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New Saliva Tests Could Potentially Affect the Legal Rights of Flint Drivers

Michigan DUI defense attorney

For many years, defense attorneys have questioned the accuracy of field tests such as portable breath tests and preliminary drug tests. Now, the Michigan State Police have begun using roadside saliva tests in order to examine for certain types of drugs. This raises important legal questions about the accuracy of this new testing. With the counsel of a Flint criminal defense attorney, suspects can better protect their legal rights at every stage of the criminal case process.

The New Test

According to CBS Detroit, the program is the result of state legislation passed in 2016, which approved the $150,000 pilot program. This “Preliminary Oral Fluid Analysis program” uses a portable testing device to detect the presence of marijuana, methamphetamine, amphetamines, benzodiazepines, opiates and cocaine in the saliva. A spokesman for the Michigan State Police emphasized that testing will not be conducted at random, nor at sobriety checkpoints, and that the state is not collecting drivers’ DNA from the saliva swabs. He also reminded drivers that officers must have a reason to suspect impairment before testing may be initiated.

Many different law enforcement agencies across the state are participating in the pilot program, including the Berrien County Sheriff's Department, the Lincoln Township Police Department, the Michigan State Police Gladstone Post, Escanaba Public Safety, the Michigan State Police Rockford Post, the Grand Rapids Police Department, the Kent County Sheriff’s Department, the St. Clair County Sheriff Department, the Ann Arbor Police Department, the University of Michigan Police Department, the Washtenaw County Sheriff's Office, the Pittsfield Township Police Department, and the Ypsilanti Police Department.

While the program doesn't directly impact Flint, if it becomes successful, its reach could could affect drivers in our community and statewide.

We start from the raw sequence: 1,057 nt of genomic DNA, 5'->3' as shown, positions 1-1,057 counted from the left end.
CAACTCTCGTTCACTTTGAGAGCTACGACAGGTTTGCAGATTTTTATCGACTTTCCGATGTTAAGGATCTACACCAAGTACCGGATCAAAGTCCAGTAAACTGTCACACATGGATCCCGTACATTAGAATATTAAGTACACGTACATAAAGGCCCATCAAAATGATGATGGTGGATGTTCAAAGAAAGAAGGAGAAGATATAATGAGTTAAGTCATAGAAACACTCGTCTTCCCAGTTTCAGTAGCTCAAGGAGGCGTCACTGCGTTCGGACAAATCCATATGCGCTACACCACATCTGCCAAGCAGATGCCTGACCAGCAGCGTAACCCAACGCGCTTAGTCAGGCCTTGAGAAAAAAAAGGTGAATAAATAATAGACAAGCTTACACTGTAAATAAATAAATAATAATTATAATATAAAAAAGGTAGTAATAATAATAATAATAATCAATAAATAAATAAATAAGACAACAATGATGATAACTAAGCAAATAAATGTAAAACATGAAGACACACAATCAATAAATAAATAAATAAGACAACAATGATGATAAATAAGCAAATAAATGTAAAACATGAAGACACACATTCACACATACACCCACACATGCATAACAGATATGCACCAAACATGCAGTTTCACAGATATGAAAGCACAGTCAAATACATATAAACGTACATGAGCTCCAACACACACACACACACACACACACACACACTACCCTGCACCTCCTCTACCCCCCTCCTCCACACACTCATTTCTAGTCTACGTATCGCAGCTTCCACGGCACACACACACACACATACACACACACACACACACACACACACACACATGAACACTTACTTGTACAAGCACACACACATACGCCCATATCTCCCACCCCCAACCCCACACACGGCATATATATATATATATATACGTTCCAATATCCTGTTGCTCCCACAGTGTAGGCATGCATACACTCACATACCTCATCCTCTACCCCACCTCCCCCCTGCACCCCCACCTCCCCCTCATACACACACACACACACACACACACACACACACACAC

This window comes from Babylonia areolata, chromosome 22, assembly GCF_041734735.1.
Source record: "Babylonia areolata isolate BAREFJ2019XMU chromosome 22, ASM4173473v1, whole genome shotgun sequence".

Not everyone is excited by the prospect of advanced roadside drug testing. The Michigan Medical Marijuana Association is concerned about the accuracy of the test as well as its experimental nature. These factors make it highly likely that defense attorneys will challenge the validity of saliva test results that are presented to courts in impaired driving prosecutions. They also raise important questions about the fairness of admitting new scientific evidence before its reliability has been proven to a degree of scientific certainty.

How Impaired Driving Prosecution Can Proceed Without the Saliva Test Results

Of course, impaired drivers can be prosecuted with or without saliva test results. M Live reports that the saliva testing devices are being used by certified Drug Recognition Experts (DREs). These experts are trained to recognize the signs of drug impairment, and this training can enable a DRE to establish probable cause without the use of a saliva test. Such probable cause can also enable the DRE to obtain a warrant for a blood test, which could make the validity of a saliva test irrelevant.

The admissibility of a saliva test, and the potential for defects in the legal process, will be entirely dependent upon the facts of a particular arrest. It is therefore important for those charged with impaired driving to seek legal advice as soon as possible. Consult with a Flint criminal defense attorney after any arrest in order to identify and respond to all forms of drug test results as soon as possible.

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